It is, thus, a very crucial area that needs continuous strengthening and increasing male’s participation in reproductive health services to reduce the maternal pregnancy related risks. This male participation in reproductive health issues also leads to better understanding between husbands and wives, which would reduce unwanted pregnancies and the unmet needs for family planning. Increasing the perceptions of men through involvement in various reproductive activities is believed to produce synergistic effects that could be a greater integration of reproductive health matters with the MDGs. The growing private sector in Bangladesh will have the greater scope to provide men-friendly reproductive health services, which deserves due attention more. Finally, it could be suggested that more pragmatic and target-oriented program are be required to increase the involvement of men in reproductive health matters in Bangladesh.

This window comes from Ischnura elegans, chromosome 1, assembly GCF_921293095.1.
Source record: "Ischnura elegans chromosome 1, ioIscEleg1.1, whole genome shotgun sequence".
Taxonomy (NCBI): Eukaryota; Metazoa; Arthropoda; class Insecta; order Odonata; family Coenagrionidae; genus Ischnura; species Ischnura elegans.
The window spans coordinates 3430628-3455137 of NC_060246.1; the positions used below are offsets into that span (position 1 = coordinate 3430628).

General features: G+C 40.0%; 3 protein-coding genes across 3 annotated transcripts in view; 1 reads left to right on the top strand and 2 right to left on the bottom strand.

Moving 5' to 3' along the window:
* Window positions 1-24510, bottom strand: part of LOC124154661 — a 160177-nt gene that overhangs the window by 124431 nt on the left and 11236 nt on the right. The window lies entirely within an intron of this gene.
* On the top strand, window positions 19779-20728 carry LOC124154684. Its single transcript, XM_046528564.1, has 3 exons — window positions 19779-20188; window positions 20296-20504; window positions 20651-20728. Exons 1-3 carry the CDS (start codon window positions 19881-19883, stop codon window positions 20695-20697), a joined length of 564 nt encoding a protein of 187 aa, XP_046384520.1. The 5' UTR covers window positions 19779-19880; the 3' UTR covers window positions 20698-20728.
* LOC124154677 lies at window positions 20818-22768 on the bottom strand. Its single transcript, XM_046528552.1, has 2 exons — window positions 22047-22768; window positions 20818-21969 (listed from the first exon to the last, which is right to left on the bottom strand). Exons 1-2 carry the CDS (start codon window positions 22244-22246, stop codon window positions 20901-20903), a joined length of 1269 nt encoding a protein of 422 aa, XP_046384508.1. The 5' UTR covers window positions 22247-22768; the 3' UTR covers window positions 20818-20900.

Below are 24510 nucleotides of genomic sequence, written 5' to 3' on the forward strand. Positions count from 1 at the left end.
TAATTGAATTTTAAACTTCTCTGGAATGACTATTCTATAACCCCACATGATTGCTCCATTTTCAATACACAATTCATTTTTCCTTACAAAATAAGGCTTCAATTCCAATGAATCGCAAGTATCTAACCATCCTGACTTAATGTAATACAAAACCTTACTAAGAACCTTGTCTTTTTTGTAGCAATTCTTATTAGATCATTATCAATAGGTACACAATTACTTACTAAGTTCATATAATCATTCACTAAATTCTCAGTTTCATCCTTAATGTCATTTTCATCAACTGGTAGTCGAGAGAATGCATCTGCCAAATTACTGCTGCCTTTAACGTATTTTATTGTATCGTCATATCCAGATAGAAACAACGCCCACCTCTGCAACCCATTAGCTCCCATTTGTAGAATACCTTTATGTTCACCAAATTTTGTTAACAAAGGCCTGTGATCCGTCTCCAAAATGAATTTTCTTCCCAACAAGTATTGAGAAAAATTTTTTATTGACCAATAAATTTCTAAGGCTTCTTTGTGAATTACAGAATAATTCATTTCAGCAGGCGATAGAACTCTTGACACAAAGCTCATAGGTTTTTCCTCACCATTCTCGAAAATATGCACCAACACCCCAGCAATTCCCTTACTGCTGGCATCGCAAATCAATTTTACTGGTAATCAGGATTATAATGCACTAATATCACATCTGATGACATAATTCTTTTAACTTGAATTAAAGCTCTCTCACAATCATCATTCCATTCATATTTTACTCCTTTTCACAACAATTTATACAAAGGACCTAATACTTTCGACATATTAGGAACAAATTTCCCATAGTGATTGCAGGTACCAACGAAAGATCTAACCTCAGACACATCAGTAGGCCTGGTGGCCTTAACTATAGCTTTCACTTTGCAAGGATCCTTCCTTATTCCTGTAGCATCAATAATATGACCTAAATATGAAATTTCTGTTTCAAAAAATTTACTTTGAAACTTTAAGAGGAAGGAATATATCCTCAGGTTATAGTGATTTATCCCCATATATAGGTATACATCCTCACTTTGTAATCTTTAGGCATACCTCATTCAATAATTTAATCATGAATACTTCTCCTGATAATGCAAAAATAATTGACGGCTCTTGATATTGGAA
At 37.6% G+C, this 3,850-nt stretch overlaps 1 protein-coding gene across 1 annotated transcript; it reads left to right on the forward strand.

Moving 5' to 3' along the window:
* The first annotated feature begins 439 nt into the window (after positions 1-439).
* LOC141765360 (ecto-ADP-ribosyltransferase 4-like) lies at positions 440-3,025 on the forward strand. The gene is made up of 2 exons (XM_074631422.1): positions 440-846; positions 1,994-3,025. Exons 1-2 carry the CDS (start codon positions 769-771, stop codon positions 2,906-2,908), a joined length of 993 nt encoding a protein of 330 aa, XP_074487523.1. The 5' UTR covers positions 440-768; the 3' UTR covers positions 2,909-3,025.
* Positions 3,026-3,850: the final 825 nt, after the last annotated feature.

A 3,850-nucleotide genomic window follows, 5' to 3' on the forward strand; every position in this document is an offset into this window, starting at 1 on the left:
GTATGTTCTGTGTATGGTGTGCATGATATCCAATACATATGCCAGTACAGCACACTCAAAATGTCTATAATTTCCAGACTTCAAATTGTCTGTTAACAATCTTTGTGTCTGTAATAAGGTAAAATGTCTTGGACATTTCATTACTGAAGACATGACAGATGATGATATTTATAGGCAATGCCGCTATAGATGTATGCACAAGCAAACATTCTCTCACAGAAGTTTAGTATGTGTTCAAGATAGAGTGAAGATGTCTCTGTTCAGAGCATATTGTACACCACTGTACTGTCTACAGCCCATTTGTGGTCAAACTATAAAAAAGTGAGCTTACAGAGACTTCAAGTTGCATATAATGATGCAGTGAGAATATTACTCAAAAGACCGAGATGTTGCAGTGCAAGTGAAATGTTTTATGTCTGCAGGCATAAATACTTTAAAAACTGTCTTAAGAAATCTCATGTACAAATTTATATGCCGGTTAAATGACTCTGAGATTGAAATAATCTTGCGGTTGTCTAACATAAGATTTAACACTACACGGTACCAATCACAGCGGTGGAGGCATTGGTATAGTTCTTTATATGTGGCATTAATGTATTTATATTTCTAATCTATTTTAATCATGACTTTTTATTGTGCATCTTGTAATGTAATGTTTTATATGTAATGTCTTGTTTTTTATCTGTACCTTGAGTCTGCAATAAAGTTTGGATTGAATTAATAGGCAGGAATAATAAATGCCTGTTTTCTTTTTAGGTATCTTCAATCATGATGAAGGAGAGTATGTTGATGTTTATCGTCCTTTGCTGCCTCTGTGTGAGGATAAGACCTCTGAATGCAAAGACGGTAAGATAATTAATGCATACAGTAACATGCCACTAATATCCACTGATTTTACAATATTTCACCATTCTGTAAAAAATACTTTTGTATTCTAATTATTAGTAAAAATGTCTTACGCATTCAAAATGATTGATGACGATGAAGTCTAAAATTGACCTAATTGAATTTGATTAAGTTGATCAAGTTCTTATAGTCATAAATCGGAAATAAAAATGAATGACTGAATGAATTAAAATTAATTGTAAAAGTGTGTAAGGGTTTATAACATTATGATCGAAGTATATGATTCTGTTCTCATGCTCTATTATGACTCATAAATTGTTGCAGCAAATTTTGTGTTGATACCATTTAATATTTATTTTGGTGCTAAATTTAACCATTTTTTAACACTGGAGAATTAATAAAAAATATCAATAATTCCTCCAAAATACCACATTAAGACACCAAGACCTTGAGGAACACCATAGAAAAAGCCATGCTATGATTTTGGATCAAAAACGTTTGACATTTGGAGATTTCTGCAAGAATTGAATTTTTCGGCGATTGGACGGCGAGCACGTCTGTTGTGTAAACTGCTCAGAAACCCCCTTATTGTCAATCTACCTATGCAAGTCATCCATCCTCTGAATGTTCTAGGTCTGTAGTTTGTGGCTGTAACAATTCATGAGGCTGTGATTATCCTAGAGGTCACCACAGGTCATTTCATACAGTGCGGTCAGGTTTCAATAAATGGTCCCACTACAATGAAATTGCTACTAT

Ethical consideration

This study was approved by the National Ethics Committee of the Bangladesh Medical Research Council. Written informed consent was obtained from the all participants. Ethics has been respected throughout the whole study period.